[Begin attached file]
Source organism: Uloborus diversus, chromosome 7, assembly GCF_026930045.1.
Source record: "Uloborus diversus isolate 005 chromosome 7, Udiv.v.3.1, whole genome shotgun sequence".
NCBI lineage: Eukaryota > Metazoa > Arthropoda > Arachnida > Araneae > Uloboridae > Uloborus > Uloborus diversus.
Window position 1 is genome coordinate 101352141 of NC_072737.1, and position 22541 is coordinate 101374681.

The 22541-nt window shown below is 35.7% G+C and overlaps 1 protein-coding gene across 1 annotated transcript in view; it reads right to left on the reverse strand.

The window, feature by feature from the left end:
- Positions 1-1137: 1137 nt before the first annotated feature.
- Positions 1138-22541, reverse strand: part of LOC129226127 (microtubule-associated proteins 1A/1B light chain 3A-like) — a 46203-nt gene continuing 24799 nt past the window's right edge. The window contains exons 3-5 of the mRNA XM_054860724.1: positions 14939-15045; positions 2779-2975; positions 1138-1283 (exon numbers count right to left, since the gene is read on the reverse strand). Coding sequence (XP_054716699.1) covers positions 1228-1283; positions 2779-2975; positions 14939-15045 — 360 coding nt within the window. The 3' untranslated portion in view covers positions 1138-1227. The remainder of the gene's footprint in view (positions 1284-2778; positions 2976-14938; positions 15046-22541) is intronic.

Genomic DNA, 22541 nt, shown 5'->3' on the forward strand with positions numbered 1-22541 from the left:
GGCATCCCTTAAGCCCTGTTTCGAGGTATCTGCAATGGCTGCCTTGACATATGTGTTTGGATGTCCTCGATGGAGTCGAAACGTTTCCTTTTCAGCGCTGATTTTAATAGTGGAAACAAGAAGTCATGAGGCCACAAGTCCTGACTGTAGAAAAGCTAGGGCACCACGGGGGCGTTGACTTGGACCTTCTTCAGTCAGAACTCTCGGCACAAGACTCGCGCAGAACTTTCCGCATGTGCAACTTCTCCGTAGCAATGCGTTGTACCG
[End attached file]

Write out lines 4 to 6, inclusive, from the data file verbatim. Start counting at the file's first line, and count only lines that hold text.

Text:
Window position 1 is genome coordinate 101352141 of NC_072737.1, and position 22541 is coordinate 101374681.

The 22541-nt window shown below is 35.7% G+C and overlaps 1 protein-coding gene across 1 annotated transcript in view; it reads right to left on the reverse strand.

The window, feature by feature from the left end: